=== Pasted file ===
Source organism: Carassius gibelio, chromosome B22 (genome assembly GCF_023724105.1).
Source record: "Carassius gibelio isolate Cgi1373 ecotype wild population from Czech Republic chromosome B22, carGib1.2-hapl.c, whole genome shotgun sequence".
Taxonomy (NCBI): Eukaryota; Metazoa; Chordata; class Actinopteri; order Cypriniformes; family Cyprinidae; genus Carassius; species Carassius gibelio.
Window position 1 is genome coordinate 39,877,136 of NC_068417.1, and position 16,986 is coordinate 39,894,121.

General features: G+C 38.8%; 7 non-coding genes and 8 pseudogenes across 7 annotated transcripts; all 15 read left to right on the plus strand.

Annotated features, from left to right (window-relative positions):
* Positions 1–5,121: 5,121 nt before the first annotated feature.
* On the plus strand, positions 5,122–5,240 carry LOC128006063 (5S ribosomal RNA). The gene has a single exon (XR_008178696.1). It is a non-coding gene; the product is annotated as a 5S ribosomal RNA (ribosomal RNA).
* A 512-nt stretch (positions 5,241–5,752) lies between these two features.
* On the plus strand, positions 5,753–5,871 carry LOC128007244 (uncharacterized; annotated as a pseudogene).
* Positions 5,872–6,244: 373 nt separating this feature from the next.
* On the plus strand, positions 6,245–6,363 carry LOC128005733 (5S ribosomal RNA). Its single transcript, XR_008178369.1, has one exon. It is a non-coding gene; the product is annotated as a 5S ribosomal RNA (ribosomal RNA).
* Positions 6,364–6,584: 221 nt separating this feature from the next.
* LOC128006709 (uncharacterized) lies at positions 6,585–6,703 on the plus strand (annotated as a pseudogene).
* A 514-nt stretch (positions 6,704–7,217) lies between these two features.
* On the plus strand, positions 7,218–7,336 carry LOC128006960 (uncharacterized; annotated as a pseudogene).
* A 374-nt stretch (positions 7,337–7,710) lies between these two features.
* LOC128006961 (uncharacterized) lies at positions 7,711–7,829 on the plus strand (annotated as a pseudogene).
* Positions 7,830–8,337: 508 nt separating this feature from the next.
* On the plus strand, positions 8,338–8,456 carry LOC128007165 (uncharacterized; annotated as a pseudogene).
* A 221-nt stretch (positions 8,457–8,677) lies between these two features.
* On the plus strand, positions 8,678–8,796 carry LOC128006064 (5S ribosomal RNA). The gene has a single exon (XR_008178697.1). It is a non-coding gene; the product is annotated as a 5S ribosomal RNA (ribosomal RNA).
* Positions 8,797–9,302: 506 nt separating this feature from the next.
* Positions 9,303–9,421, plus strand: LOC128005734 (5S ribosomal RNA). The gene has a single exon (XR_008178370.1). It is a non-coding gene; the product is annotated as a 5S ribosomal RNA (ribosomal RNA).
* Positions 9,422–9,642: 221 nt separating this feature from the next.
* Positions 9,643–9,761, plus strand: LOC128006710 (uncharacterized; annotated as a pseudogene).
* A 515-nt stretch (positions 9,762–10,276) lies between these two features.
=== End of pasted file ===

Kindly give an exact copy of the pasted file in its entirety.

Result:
Source organism: Carassius gibelio, chromosome B22 (genome assembly GCF_023724105.1).
Source record: "Carassius gibelio isolate Cgi1373 ecotype wild population from Czech Republic chromosome B22, carGib1.2-hapl.c, whole genome shotgun sequence".
Taxonomy (NCBI): Eukaryota; Metazoa; Chordata; class Actinopteri; order Cypriniformes; family Cyprinidae; genus Carassius; species Carassius gibelio.
Window position 1 is genome coordinate 39,877,136 of NC_068417.1, and position 16,986 is coordinate 39,894,121.

General features: G+C 38.8%; 7 non-coding genes and 8 pseudogenes across 7 annotated transcripts; all 15 read left to right on the plus strand.

Annotated features, from left to right (window-relative positions):
* Positions 1–5,121: 5,121 nt before the first annotated feature.
* On the plus strand, positions 5,122–5,240 carry LOC128006063 (5S ribosomal RNA). The gene has a single exon (XR_008178696.1). It is a non-coding gene; the product is annotated as a 5S ribosomal RNA (ribosomal RNA).
* A 512-nt stretch (positions 5,241–5,752) lies between these two features.
* On the plus strand, positions 5,753–5,871 carry LOC128007244 (uncharacterized; annotated as a pseudogene).
* Positions 5,872–6,244: 373 nt separating this feature from the next.
* On the plus strand, positions 6,245–6,363 carry LOC128005733 (5S ribosomal RNA). Its single transcript, XR_008178369.1, has one exon. It is a non-coding gene; the product is annotated as a 5S ribosomal RNA (ribosomal RNA).
* Positions 6,364–6,584: 221 nt separating this feature from the next.
* LOC128006709 (uncharacterized) lies at positions 6,585–6,703 on the plus strand (annotated as a pseudogene).
* A 514-nt stretch (positions 6,704–7,217) lies between these two features.
* On the plus strand, positions 7,218–7,336 carry LOC128006960 (uncharacterized; annotated as a pseudogene).
* A 374-nt stretch (positions 7,337–7,710) lies between these two features.
* LOC128006961 (uncharacterized) lies at positions 7,711–7,829 on the plus strand (annotated as a pseudogene).
* Positions 7,830–8,337: 508 nt separating this feature from the next.
* On the plus strand, positions 8,338–8,456 carry LOC128007165 (uncharacterized; annotated as a pseudogene).
* A 221-nt stretch (positions 8,457–8,677) lies between these two features.
* On the plus strand, positions 8,678–8,796 carry LOC128006064 (5S ribosomal RNA). The gene has a single exon (XR_008178697.1). It is a non-coding gene; the product is annotated as a 5S ribosomal RNA (ribosomal RNA).
* Positions 8,797–9,302: 506 nt separating this feature from the next.
* Positions 9,303–9,421, plus strand: LOC128005734 (5S ribosomal RNA). The gene has a single exon (XR_008178370.1). It is a non-coding gene; the product is annotated as a 5S ribosomal RNA (ribosomal RNA).
* Positions 9,422–9,642: 221 nt separating this feature from the next.
* Positions 9,643–9,761, plus strand: LOC128006710 (uncharacterized; annotated as a pseudogene).
* A 515-nt stretch (positions 9,762–10,276) lies between these two features.